Neglect office politics at your own peril



I like my new job, my supervisor and my coworkers, except for a woman I’ve nicknamed “the queen.” The problem began as soon as my first all-hands meeting ended. Several of my coworkers invited me to have drinks with them after work. The queen overheard because she and I were heading into a pre-planned meeting that lasted until the end of the workday. Two days later, she asked if I’d enjoyed socializing with “our” coworkers. I said “sure” and didn’t think anything of it, until she mentioned it surprised her that I hadn’t invited her to come along with me. It hadn’t crossed my mind to do so.

Then other dominos began falling. I don’t need handholding to do my job. The queen has made it clear she’s offended when I do my work without consulting her in advance. If our work overlapped, I would consult her, but we have distinctly different responsibilities. A couple of times she’s launched into long lectures about how she’s done things in the past, but what she tells me doesn’t relate to my present duties. I admit my mind wanders when she pontificates, and twice she’s pointedly asked, “Am I boring you?”

None of this would be a problem, except she has a close relationship with my supervisor. They’re like sister and brother; she’s often in his office, and he’s quite protective of her. He’s let me know I’ve offended her “multiple times” by not “using her expertise” and he expects me to act to “erase the tension.” When I asked, “In what areas haven’t I used her expertise?” he responded, “She’s been here a long time, has far-ranging opinions about many things, and I expect you to seek her counsel given you’re new.” He then told me that I’m getting a reputation for being difficult to work with.

Really? All of this seems incredibly petty, and a waste of time. I don’t “do” office politics, and everyone other than the queen seems to like me, but I’m still in my probationary period. Do I have to suck it up?


You don’t want to play office politics? That’s like saying you’d rather be a pawn than a queen on a chessboard. By ignoring office politics — the reality of alliances, visibility and influence with or without authority — you risk getting mauled or swept off the workplace chessboard.

Here’s what you need to know.

It’s reality

If you want to thrive, you need to know who the influencers in your organization are and what matters to them. How are decisions made? What minefields exist? Who is respected? What results matter? Who does your supervisor champion? What cliques exist? You don’t need to actively play office politics; you do need to maintain an awareness of what’s out there that could rise up and bite you. You wouldn’t hike the Resurrection Trail without keeping an eye out for bears, would you?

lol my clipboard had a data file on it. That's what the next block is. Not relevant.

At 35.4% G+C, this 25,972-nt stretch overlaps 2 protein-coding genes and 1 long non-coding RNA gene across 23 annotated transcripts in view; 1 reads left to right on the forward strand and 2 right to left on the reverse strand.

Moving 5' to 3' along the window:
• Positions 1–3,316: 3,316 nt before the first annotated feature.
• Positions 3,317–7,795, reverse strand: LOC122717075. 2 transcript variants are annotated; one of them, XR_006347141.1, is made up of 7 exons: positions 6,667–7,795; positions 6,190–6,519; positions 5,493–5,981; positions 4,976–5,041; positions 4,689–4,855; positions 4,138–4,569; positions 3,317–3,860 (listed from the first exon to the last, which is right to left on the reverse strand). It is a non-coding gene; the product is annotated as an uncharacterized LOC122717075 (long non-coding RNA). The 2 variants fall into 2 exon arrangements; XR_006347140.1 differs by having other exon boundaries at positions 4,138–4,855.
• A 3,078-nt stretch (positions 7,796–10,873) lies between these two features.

Office politics skills include knowing how to move projects along; learning whom to speak with about what; understanding how to deftly handle public putdowns; picking your battles wisely, and not insulting or embarrassing people when they provide you information. You did the latter when your mind “wandered.”

Play your “A” game

Your coworker has a solid relationship with your supervisor and has already “worked” him against you. Given this, you need to play your “A” game. This means getting past feeling victimized or irritated by your workplace’s political reality. Instead, focus on what you can do, which is a lot. Start by building your relationship with your supervisor so he knows who you are and won’t believe how “the queen” characterizes you. You can even use what’s just happened, and say, “I’m concerned she’s upset with me. What do you suggest?”

Treat others well

You need strong, mutual relationships to survive in any organization. Get to know your organization’s decision-makers and those on whose support you depend. Approach them from a “What matters to you?” and “How can we both work together and support each other?” perspective, not a “how can I use you?” perspective.

When others learn you operate according to “How can you and I both win,” you build trust, respect and friendship. Professionally interact with everyone, even those you don’t appreciate. Your supervisor wants you to respect “the queen.” Giving respect to her doesn’t mean she deserves it, but rather that you’re a person who respects others.

My guess: I haven’t suggested anything you can’t do. The question: Do you want to?

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